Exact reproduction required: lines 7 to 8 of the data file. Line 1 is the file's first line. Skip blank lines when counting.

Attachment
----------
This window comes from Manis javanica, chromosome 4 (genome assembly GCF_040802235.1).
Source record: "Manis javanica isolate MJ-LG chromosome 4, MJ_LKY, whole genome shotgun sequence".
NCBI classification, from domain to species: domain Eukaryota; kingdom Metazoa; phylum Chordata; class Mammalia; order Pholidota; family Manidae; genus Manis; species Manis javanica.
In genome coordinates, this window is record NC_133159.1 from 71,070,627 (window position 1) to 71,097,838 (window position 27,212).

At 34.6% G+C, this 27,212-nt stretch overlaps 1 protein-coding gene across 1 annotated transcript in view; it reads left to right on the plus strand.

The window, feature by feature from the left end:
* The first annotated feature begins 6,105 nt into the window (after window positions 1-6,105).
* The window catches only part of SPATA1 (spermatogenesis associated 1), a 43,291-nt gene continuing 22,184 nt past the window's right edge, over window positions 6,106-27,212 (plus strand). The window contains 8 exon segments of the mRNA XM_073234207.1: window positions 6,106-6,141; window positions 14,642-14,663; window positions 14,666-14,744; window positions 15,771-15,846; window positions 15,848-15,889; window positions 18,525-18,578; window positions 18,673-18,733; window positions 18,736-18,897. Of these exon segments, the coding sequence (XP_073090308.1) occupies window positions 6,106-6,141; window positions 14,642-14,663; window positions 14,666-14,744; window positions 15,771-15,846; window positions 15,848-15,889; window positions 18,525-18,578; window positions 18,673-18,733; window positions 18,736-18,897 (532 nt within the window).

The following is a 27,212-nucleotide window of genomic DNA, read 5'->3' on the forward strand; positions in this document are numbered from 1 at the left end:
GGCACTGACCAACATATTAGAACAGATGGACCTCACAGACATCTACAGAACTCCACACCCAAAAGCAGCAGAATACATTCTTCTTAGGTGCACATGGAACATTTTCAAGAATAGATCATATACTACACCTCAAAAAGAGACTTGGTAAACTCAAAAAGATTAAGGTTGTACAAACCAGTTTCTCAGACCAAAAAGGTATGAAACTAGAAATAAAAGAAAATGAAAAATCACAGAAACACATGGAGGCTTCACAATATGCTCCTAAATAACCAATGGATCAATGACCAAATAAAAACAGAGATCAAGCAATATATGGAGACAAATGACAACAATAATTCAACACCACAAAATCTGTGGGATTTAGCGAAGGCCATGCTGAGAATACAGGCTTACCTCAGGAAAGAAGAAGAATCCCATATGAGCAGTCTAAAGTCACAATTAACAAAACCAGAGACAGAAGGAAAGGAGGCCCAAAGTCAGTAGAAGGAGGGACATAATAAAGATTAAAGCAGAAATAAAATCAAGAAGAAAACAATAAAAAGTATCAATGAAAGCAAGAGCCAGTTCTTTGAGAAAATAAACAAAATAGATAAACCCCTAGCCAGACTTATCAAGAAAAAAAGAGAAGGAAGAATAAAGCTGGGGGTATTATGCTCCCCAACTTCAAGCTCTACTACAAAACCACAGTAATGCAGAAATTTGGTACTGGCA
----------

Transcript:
* The first annotated feature begins 6,105 nt into the window (after window positions 1-6,105).
* The window catches only part of SPATA1 (spermatogenesis associated 1), a 43,291-nt gene continuing 22,184 nt past the window's right edge, over window positions 6,106-27,212 (plus strand). The window contains 8 exon segments of the mRNA XM_073234207.1: window positions 6,106-6,141; window positions 14,642-14,663; window positions 14,666-14,744; window positions 15,771-15,846; window positions 15,848-15,889; window positions 18,525-18,578; window positions 18,673-18,733; window positions 18,736-18,897. Of these exon segments, the coding sequence (XP_073090308.1) occupies window positions 6,106-6,141; window positions 14,642-14,663; window positions 14,666-14,744; window positions 15,771-15,846; window positions 15,848-15,889; window positions 18,525-18,578; window positions 18,673-18,733; window positions 18,736-18,897 (532 nt within the window).